The spark to fight big oil
We’re taking one step with One Earth. This project - led by Amazon Frontlines - will help conserve the cultural and environmental heritage of the upper Amazon. Here’s the story:
When people from four ancestral nations of Ecuador, Peru, and Colombia came together – it was the first alliance of its kind in the region. The spark for this unity? The pollution and destruction of their Amazonian territories by industrialised nations.
“When I was six years old in the mid 1960’s, I saw a helicopter for the first time. All of us children hid, spooked in the forest because we thought it was a new kind of bird.” This was the testimony of Emergildo Criollo – a Kofán man from the Ecuadorian Amazon at the 2018 Bioneers Conference. “Our elders interpreted dreams about what all of this meant – the helicopters, the chainsaws, the white man.”
Over the years, industrial-scale resource extraction has impacted Indigenous way of life in the region on many levels. Alicia Salazar is a Siona woman and a mother of 10 children. Her words at the Bioneers Conference movingly illustrate the unseen loss that rainforest destruction causes:
“I wish I could speak to you in my own language today – so you can hear how it sounds – but I can’t. I have lost my mother tongue, like many others. I think that there are native people here in the room today. I believe you know what I am talking about. To feel knowledge slipping away.”
One Earth explains that Indigenous peoples - the Amazon’s ancestral guardians - have the experience and incentives to protect millions of acres of standing forest. But there is a lack of resources, tools and networks to defend against the 21st century’s mounting threats.
Amazon Frontlines is a group of international human rights lawyers, journalists, activists and environmental specialists. Their work with Indigenous peoples in the Upper Amazon began over 10 years ago with a question: how can we – people raised in the cities of western civilization – best support the struggles of Indigenous peoples?
The result was the Clear Water project – harvesting rainwater to protect communities most at risk from the toxins of oil pollution.
“The oil companies polluted the water and divided the people. For years it was like that. They tricked us and paid off our leaders.” Alicia explained at the Bioneers Conference. “If there was an oil spill, they would bring us cans of tuna – and tell us not to fish in the rivers. The water project brought our people together. It was like a spark went off in us.”
That spark led to the creation of the Ceibo Alliance, an Indigenous-led nonprofit organisation made up of members of four Indigenous nations fighting for Indigenous cultural survival and the defence of the Amazon rainforest.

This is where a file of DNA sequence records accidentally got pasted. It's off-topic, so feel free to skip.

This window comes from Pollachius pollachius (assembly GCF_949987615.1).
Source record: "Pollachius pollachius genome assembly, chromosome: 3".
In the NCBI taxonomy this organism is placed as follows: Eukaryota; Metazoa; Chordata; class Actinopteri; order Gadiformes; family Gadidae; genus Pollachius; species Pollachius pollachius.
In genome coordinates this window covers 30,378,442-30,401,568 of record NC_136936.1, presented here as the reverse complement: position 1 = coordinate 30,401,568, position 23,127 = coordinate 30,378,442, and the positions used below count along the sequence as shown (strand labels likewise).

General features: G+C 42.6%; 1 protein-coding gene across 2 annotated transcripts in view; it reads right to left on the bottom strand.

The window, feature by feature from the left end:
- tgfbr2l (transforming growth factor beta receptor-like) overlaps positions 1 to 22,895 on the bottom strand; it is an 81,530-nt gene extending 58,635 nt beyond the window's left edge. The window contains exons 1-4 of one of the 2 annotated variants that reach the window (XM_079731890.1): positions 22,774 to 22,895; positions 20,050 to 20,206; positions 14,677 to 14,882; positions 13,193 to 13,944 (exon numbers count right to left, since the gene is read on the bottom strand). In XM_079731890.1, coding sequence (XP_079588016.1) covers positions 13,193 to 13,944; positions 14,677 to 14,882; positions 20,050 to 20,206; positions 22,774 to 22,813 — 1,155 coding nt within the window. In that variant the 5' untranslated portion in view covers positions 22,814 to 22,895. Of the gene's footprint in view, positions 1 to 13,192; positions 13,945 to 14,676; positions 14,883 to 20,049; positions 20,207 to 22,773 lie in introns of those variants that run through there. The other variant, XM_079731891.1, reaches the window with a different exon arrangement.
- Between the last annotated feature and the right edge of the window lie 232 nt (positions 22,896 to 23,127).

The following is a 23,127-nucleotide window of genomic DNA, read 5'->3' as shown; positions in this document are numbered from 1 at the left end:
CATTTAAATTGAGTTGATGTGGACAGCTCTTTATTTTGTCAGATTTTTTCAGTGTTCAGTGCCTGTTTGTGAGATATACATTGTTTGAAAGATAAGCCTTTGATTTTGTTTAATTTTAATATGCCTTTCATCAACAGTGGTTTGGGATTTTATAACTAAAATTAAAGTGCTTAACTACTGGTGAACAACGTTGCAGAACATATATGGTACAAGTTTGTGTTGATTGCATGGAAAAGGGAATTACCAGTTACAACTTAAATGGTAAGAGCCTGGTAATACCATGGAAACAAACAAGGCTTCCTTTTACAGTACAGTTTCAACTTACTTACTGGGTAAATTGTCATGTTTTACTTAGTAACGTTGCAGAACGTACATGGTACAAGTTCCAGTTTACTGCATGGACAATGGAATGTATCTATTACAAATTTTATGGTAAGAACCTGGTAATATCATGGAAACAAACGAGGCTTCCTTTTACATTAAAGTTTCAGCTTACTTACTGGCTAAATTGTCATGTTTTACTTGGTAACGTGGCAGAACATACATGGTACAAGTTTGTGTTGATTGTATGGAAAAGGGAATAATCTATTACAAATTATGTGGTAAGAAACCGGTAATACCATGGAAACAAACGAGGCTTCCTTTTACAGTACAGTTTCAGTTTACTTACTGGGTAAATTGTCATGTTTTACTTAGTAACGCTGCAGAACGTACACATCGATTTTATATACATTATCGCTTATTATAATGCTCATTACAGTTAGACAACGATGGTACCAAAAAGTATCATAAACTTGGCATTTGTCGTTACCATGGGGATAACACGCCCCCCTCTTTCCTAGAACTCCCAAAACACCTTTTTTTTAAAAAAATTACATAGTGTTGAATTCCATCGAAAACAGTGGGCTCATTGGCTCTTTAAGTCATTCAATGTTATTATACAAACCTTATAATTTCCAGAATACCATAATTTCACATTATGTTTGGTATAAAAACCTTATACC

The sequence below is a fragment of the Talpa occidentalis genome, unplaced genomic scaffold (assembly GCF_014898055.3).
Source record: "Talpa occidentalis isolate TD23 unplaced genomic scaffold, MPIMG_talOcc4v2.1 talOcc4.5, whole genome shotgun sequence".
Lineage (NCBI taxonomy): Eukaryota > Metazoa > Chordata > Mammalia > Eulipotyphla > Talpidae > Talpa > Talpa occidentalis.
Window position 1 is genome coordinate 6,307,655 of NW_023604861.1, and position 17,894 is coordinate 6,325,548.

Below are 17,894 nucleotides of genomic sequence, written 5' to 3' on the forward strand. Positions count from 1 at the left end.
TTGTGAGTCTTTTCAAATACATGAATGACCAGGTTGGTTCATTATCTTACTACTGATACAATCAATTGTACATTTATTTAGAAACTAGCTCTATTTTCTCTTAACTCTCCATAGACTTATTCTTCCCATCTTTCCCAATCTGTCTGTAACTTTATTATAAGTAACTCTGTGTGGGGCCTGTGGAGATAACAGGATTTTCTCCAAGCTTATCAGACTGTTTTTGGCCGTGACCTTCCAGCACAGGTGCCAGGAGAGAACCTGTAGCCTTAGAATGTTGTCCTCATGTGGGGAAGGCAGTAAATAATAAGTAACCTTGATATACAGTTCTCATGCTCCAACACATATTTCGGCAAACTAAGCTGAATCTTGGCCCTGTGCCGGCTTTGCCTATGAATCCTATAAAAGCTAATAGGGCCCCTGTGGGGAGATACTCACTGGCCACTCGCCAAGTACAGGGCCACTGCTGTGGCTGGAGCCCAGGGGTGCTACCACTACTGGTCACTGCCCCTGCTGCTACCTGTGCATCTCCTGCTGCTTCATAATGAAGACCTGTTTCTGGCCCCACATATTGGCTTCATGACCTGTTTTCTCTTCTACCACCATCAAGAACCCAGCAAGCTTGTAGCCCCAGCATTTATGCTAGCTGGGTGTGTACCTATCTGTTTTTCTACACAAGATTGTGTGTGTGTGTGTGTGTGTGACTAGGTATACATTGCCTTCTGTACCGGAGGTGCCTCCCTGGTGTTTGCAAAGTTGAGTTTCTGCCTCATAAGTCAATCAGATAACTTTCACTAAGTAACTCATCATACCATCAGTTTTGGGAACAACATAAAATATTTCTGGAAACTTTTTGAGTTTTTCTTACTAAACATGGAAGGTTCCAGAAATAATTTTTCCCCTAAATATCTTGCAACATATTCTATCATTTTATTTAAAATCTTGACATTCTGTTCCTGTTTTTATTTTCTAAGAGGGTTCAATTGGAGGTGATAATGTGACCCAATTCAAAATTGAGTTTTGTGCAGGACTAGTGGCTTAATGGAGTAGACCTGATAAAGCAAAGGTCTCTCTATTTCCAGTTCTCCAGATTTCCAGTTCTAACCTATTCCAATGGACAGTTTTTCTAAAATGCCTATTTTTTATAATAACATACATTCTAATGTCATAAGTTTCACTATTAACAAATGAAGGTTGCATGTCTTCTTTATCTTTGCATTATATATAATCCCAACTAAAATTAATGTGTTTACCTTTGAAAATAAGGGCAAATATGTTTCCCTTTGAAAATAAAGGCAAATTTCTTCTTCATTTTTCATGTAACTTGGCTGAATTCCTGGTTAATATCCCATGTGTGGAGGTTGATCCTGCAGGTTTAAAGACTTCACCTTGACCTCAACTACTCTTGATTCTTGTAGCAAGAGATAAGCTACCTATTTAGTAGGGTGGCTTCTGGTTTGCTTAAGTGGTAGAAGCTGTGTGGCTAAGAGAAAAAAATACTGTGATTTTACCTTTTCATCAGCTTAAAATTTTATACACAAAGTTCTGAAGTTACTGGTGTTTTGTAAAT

Amazon Frontlines’ “on-the- ground, listen-first” approach has earned trust and respect from Indigenous nations across the Upper Amazon region. Together with Ceibo Alliance, they have innovated a partnership model building local solutions created by local people. In scaling these solutions, they have already succeeded in protecting over 700,000 acres of primary rainforest.
One Earth’s funding project will help scale this pioneering, new model of globally backed, Indigenous-led conservation of the Upper Amazon; one of the most biodiverse regions in the world.
Ceibo Alliance’s 30, full-time, Indigenous staff now organise from their centre in the rainforest. It’s from here that they coordinate high impact initiatives across 80 villages and over 5 million acres of primary rainforest.
The Ceibo Alliance are now renowned globally, recognized by TIME100, the BBC, the UN Equator Prize, the Goldman Prize, and Bioneers.
Take one step for One Earth. If this project excites you, please join us in shouting about it.
We’ll give $1 every time you comment and share using #OneStep4OneEarth. Help us spread the word! Vivo X One Earth will support community giving to a total of $30k.
How will this funding be used? One Earth funding goes directly to Amazon Frontlines. Together with the Ceibo Alliance they will tackle the threats to Indigenous lands and cultures. Current projects cover many angles. Some of these are:
- Increasing food and medicine sovereignty
- Training and equipping Indigenous-led community land patrols to protect territory
- Women-led community micro-enterprises
- Reclaiming ownership of ancestral Indigenous lands through legal action
If we act TOGETHER we can tackle the issues facing our planet. Solutions exist today, so we’re taking one step with One Earth to champion three Indigenous-led projects.
They all represent solutions our planet needs now. With help, these projects can grow, driving change from the ground up. Each one will:
- protect lands that store carbon and contain rich biodiversity
- support farmers practicing regenerative farming methods
- preserve cultural knowledge – (elders know a thing or two about how people and planet can work in harmony!)
Thank you! Or as is heard in the Amazon… Waponi , De’ohi, Chiga tsu afepueje, Surupá, Gracias!